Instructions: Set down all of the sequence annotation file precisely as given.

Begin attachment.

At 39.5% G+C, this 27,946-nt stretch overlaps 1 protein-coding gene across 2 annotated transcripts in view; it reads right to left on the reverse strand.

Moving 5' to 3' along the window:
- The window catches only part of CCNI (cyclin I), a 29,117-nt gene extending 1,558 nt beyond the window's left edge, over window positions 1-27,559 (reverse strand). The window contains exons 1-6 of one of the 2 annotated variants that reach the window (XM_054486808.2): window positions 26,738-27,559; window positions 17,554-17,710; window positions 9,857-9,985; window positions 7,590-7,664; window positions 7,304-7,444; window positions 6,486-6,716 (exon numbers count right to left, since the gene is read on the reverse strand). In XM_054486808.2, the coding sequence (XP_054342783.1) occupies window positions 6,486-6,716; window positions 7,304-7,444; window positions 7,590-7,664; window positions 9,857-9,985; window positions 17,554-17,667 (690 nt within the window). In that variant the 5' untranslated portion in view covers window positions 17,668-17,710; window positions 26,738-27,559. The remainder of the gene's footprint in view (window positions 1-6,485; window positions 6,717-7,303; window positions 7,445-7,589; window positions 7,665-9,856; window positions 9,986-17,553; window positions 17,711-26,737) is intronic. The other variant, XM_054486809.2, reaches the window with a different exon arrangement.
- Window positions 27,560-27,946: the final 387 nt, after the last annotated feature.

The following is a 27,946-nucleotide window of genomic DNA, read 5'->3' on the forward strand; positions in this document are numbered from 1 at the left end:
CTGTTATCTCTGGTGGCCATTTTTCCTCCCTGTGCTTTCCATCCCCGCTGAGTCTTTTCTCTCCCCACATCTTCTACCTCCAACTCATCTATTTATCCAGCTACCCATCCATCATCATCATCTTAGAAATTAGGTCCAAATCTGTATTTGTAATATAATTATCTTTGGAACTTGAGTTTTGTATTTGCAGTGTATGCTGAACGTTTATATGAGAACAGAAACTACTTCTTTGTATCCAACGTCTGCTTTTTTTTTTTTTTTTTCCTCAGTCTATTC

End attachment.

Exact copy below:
At 39.5% G+C, this 27,946-nt stretch overlaps 1 protein-coding gene across 2 annotated transcripts in view; it reads right to left on the reverse strand.

Moving 5' to 3' along the window:
- The window catches only part of CCNI (cyclin I), a 29,117-nt gene extending 1,558 nt beyond the window's left edge, over window positions 1-27,559 (reverse strand). The window contains exons 1-6 of one of the 2 annotated variants that reach the window (XM_054486808.2): window positions 26,738-27,559; window positions 17,554-17,710; window positions 9,857-9,985; window positions 7,590-7,664; window positions 7,304-7,444; window positions 6,486-6,716 (exon numbers count right to left, since the gene is read on the reverse strand). In XM_054486808.2, the coding sequence (XP_054342783.1) occupies window positions 6,486-6,716; window positions 7,304-7,444; window positions 7,590-7,664; window positions 9,857-9,985; window positions 17,554-17,667 (690 nt within the window). In that variant the 5' untranslated portion in view covers window positions 17,668-17,710; window positions 26,738-27,559. The remainder of the gene's footprint in view (window positions 1-6,485; window positions 6,717-7,303; window positions 7,445-7,589; window positions 7,665-9,856; window positions 9,986-17,553; window positions 17,711-26,737) is intronic. The other variant, XM_054486809.2, reaches the window with a different exon arrangement.
- Window positions 27,560-27,946: the final 387 nt, after the last annotated feature.

The following is a 27,946-nucleotide window of genomic DNA, read 5'->3' on the forward strand; positions in this document are numbered from 1 at the left end:
CTGTTATCTCTGGTGGCCATTTTTCCTCCCTGTGCTTTCCATCCCCGCTGAGTCTTTTCTCTCCCCACATCTTCTACCTCCAACTCATCTATTTATCCAGCTACCCATCCATCATCATCATCTTAGAAATTAGGTCCAAATCTGTATTTGTAATATAATTATCTTTGGAACTTGAGTTTTGTATTTGCAGTGTATGCTGAACGTTTATATGAGAACAGAAACTACTTCTTTGTATCCAACGTCTGCTTTTTTTTTTTTTTTTTCCTCAGTCTATTC